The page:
The democratization of technology, data, and software will significantly reshape the workplace, the workforce, and the organization.
These trends are part of the digital revolution, which is reshaping today’s economy.
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In the years ahead, we should expect a gap between those companies that adopt and democratize technology and those that don’t.
The Democratization of Data, Technology, and IT: What It Means
The democratization of data, technology, and IT are creating a digital-centric workplace. Arguably, that workplace has already arrived.
But what is the digital workplace – and what does the “democratization of technology” mean?
Generally, these terms refer to activities such as:
- Making software available to more employees. Software is evolving. On the one hand, it is becoming increasingly sophisticated. On the other, it is becoming increasingly easy to use. This means that more employees can use more powerful, complex software without being technical specialists.
- Increasing the organization’s reliance on technology. Every organization needs information technology. Yet IT’s role differs from company to company. Some companies use technology to perform tasks. To others, technology is a central part of the business model and the business strategy. Democratizing IT means embedding it into the organization’s processes, which can drive adoption at other levels of the business.
- Breaking down barriers between the IT department and other departments. IT department have often been viewed as back-office functions, separate from the rest of the organization. Yet IT democratization aims to break down those silos.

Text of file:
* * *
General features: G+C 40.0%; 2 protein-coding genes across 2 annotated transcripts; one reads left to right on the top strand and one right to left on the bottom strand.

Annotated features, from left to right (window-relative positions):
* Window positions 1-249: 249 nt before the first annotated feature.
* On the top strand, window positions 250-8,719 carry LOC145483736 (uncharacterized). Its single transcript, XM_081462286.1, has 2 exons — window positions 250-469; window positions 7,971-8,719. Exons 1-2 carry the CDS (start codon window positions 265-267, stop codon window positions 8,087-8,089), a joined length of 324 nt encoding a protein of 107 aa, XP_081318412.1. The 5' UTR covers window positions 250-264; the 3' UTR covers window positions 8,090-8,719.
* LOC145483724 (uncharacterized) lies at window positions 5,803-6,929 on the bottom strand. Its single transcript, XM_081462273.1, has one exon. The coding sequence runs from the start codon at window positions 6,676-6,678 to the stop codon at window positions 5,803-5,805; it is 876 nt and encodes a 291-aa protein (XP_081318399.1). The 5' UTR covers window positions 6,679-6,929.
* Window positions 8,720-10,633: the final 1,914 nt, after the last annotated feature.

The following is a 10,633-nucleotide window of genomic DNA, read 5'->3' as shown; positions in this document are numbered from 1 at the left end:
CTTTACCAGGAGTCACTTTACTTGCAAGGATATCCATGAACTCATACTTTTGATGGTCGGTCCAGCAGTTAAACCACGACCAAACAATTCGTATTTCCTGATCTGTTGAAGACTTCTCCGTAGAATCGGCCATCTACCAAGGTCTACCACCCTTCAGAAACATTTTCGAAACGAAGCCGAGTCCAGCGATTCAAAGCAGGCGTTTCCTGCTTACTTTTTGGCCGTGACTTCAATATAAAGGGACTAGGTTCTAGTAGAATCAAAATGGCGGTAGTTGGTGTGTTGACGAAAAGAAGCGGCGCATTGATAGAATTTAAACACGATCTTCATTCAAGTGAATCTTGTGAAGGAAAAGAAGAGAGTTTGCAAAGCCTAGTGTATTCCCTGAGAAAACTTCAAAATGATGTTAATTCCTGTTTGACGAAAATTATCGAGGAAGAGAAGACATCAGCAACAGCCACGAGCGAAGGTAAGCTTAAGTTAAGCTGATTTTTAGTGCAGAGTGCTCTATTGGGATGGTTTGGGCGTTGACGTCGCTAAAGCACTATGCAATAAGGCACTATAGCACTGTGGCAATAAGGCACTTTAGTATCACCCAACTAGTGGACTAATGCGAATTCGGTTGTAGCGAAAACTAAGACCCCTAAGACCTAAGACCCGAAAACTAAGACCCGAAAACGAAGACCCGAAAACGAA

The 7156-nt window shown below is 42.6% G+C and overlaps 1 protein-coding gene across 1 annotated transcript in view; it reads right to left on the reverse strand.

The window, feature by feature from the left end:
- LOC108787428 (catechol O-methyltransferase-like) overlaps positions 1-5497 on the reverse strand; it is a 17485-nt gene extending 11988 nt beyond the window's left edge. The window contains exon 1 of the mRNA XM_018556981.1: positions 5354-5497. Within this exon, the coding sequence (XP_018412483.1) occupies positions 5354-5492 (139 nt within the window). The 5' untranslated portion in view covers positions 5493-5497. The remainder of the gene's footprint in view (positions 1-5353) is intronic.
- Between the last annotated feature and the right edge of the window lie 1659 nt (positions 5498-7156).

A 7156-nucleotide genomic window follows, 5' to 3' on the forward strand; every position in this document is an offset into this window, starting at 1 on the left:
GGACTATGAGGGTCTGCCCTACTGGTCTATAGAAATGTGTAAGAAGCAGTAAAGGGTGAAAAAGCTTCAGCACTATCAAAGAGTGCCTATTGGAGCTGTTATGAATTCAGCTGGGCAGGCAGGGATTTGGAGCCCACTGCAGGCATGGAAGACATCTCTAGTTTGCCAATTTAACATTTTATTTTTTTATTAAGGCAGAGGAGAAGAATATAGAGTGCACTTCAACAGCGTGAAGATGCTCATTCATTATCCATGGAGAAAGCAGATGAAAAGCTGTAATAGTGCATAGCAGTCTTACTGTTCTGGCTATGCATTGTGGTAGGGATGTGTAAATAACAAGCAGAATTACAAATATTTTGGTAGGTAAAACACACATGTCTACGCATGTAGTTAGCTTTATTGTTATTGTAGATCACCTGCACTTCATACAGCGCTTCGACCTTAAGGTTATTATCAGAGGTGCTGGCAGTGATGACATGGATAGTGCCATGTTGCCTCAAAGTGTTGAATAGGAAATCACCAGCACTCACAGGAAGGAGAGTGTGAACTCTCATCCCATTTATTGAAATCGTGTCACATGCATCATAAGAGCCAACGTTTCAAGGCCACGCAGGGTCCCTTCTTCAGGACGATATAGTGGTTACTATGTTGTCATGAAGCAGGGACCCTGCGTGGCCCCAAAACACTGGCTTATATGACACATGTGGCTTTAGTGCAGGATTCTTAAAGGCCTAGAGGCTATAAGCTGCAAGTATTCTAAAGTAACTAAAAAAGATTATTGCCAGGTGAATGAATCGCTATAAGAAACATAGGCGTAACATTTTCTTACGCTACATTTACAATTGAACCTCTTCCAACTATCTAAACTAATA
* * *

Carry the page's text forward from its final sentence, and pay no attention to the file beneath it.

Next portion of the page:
- Upskilling staff. The digital skills gap has been widening, because the pace of technological change has been outpacing employees’ skill levels. Yet IT democratization aims to close the skills gap – employers who upskill their staff increase their capabilities and increase digital maturity throughout the business.
- Distributing IT duties to other staff. When the workforce is more capable, employees can take on IT duties. Naturally, nonprogrammers cannot learn to become programmers overnight. Nor should they. But with the right software they can take on new tasks and alleviate some IT job tasks.
These are just a few of the major implications of IT democratization. But how will these changes impact the organization and the workforce?
The Impact of Technology Democratization
Let’s look at three key areas that are going to be affected by the democratization of technology.
As noted, the democratization of IT is driving major shifts among workers.
To enable it democratization, employers must train employees to use new technology and software. They must also train employees to think in new ways about the workplace and their workflows. Digital workflows, after all, are shifting rapidly as digital ecosystems evolve.
These changes mean several things for the workforce:
- Employees will need to continually learn new software. Many consultancies advocate adopting a culture of learning. In part this is due to the effects of continual digital disruption. Enterprise digital ecosystems continually change after all, so employees must continually adapt in order to stay relevant.